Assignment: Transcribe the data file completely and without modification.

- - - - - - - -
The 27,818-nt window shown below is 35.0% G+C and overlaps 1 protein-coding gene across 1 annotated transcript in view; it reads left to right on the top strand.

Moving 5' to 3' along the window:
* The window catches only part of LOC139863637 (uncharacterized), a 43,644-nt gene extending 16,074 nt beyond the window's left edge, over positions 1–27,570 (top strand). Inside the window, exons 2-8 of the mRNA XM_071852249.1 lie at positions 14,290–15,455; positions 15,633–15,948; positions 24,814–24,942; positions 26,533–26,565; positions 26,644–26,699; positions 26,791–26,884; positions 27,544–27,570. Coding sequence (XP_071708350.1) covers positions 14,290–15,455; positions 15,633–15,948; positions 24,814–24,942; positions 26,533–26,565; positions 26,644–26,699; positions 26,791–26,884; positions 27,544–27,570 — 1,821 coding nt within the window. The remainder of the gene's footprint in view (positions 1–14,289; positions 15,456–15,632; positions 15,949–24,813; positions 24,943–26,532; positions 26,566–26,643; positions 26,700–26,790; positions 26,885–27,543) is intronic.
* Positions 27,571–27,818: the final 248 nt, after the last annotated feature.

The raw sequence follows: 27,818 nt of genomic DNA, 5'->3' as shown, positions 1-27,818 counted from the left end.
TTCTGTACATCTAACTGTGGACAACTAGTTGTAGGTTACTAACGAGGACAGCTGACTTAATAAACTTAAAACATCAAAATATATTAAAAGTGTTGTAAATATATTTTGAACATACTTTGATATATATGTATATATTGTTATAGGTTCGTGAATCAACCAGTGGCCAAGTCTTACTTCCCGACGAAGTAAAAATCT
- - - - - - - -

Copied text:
The 27,818-nt window shown below is 35.0% G+C and overlaps 1 protein-coding gene across 1 annotated transcript in view; it reads left to right on the top strand.

Moving 5' to 3' along the window:
* The window catches only part of LOC139863637 (uncharacterized), a 43,644-nt gene extending 16,074 nt beyond the window's left edge, over positions 1–27,570 (top strand). Inside the window, exons 2-8 of the mRNA XM_071852249.1 lie at positions 14,290–15,455; positions 15,633–15,948; positions 24,814–24,942; positions 26,533–26,565; positions 26,644–26,699; positions 26,791–26,884; positions 27,544–27,570. Coding sequence (XP_071708350.1) covers positions 14,290–15,455; positions 15,633–15,948; positions 24,814–24,942; positions 26,533–26,565; positions 26,644–26,699; positions 26,791–26,884; positions 27,544–27,570 — 1,821 coding nt within the window. The remainder of the gene's footprint in view (positions 1–14,289; positions 15,456–15,632; positions 15,949–24,813; positions 24,943–26,532; positions 26,566–26,643; positions 26,700–26,790; positions 26,885–27,543) is intronic.
* Positions 27,571–27,818: the final 248 nt, after the last annotated feature.

The raw sequence follows: 27,818 nt of genomic DNA, 5'->3' as shown, positions 1-27,818 counted from the left end.
TTCTGTACATCTAACTGTGGACAACTAGTTGTAGGTTACTAACGAGGACAGCTGACTTAATAAACTTAAAACATCAAAATATATTAAAAGTGTTGTAAATATATTTTGAACATACTTTGATATATATGTATATATTGTTATAGGTTCGTGAATCAACCAGTGGCCAAGTCTTACTTCCCGACGAAGTAAAAATCT